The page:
It’s a little-known fact that art galleries and museums have in their calendars a season known as Meh. It’s little-known because…well…I just made it up, but it’s true nonetheless. Meh usually falls just after a large blockbuster exhibition closes and before another one opens, when an art institution gives their curatorial staff a break from using their imaginations and pulls together a show from their permanent collection – kind of like a palate-cleansing sorbet served between courses in a degustation. Harvest: Art, Film + Food currently at Brisbane’s Gallery of Modern Art (GOMA) is one such example.
Shirana Shahbazi, Iran/Switzerland b.1974; Still life: Coconut and other things 2009/Collection: Queensland Art Gallery / © The artist
Harvest is, I think, based around the premise that food is a symbol of prestige. Or perhaps it’s that food is worthy of celebration. Or was it that food is political? I’m not really sure. I know there’s definitely something about it coming from the land, but whether that’s good or bad I can’t remember. There was definitely a point about the labour involved though.
*sigh* This is the problem with Harvest. I’ve been three times now and, while it’s pretty, I’m still not entirely sure what the point of it actually is. I’m not convinced curator Ellie Buttrose and her team are too sure either. The intention to provoke discussion of serious issues is definitely there, but unfortunately that intent is stretched across far too many worthy topics.
There are some highlights. Rivane Neuenschwander’s Contingent films ants gravitating towards honey, creating a world map as they gather that is simple, direct and clever; Robert MacPherson’s Mayfair (Swampbait) is quirky and eye-catching, though as weirdly disconnected from the artworks around it as everything else in this show; and Simryn Gill’s Forking Tongues is a visual feast of chillis and cutlery that immediately evokes the spices and traditional silverware of an Indian buffet. It’s just a shame the immense spiral of colour is positioned over two grates in the floor, somewhat ruining its impact.
As for the rest…most of it just feels at best tired and at worst pretentious. The rest is just absurd. Don’t even get me started on Emily Floyd’s installation of building blocks Permaculture Crossed with Feminist Science Fiction. That is one work as tedious as its title.
I know I’m being harsh, but I’m just so disappointed. GOMA have proven themselves to be better than this in the last few years. I thought we’d moved beyond pineapples as a motif for Queensland. Harvest is a slipping back to when Brisbane was the poor cousin of Sydney and Melbourne, not the worthy successor it had begun to seem.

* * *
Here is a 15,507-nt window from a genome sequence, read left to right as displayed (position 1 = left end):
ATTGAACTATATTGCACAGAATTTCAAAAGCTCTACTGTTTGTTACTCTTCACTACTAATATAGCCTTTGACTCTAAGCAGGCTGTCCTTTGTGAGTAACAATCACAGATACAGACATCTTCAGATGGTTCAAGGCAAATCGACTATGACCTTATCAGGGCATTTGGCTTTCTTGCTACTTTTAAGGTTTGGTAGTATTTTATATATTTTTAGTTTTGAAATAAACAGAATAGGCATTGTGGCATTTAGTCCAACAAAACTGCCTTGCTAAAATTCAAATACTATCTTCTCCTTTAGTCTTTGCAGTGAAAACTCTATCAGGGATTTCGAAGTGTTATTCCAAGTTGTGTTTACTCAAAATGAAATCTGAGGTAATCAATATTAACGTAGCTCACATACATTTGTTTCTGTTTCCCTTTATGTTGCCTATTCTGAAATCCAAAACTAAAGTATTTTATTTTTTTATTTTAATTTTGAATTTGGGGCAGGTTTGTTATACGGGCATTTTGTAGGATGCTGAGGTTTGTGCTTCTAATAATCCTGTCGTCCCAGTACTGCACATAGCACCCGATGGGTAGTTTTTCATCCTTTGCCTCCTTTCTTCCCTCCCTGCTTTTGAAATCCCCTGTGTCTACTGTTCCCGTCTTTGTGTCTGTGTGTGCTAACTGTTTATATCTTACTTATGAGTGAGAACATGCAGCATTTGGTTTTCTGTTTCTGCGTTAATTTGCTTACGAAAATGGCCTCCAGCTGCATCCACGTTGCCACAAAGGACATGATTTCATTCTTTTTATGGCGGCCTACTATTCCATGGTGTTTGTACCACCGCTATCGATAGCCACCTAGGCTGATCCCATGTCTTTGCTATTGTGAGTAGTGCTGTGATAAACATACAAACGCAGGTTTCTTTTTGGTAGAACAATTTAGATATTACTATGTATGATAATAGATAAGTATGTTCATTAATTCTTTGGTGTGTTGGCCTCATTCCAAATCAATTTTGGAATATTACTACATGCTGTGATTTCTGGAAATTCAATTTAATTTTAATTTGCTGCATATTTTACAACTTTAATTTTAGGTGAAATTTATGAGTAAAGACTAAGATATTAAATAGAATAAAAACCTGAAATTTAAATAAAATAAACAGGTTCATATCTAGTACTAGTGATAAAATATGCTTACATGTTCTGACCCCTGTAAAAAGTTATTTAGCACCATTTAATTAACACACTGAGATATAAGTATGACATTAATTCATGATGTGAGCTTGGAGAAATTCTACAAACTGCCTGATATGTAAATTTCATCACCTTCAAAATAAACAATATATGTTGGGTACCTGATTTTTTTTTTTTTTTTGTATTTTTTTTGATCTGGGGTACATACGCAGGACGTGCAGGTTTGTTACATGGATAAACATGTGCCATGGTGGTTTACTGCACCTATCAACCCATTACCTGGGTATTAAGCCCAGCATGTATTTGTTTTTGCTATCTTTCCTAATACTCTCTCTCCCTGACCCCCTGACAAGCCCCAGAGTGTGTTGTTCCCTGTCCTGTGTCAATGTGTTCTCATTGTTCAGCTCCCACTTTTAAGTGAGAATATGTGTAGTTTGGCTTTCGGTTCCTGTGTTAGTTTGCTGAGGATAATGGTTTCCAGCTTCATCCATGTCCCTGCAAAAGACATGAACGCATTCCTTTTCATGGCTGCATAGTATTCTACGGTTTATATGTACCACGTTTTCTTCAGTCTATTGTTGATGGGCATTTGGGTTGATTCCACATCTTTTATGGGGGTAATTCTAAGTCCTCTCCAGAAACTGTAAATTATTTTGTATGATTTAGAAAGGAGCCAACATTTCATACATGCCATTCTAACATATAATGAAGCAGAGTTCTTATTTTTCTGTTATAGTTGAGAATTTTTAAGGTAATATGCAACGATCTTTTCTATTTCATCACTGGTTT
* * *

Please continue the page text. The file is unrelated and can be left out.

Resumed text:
There is hope though. An exhibition currently on at University of Queensland’s Art Museum in St Lucia is an absolute knock out. Conflict: Contemporary Responses to War is a vibrant, challenging and tightly curated look at art created since September 11, 2001 but does not limit itself to artwork created solely around the themes that event raises. Conflict has been widened to include artists dealing with problems closer to home, including issues of colonisation and the historical confrontations that continue to impact on generations of Australians.
Baden Pailthorpe, MQ-9 Reaper (2014). High Definition 3D animation, reproduced courtesy of Martin Browne Contemporary, Sydney.
I wish UQ Art Museum would relax their draconian rules on photography, because there is so much in this exhibition I would love to share, but perhaps the names of some of the artists involved are enough to encourage crowds to make the trip out – Gordon Bennett, Ben Quilty, Fiona Foley, eX de Medici, Richard Bell, last year’s artist in residence at the Australian War Memorial Baden Pailthorpe, Daniel Boyd, Noel McKenna, Dadang Christanto, Fatima Killeen and recipient of this year’s National Aboriginal and Torres Strait Islander Art Award Tony Albert.
It’s a high class field, and encompasses an exciting mix of artistic styles and practices incorporating prayer mats, sculpture, photography, painting, printmaking and video installations. Curator Samantha Littley has taken an awkward space, and an even more difficult topic, and pulled together an exhibition that is timely, emotionally satisfying and, streets ahead of anything else on offer in Brisbane at the moment.
I’m as much an opponent of war as the next person (unless that person is an extremist) but this is one occasion where I’d encourage you to choose the drama of Conflict over the bland serenity offered by Harvest.
Harvest: Art, Film + Food
Until 21 September
Conflict: Contemporary Responses to War
UQ Art Museum
Until 7 September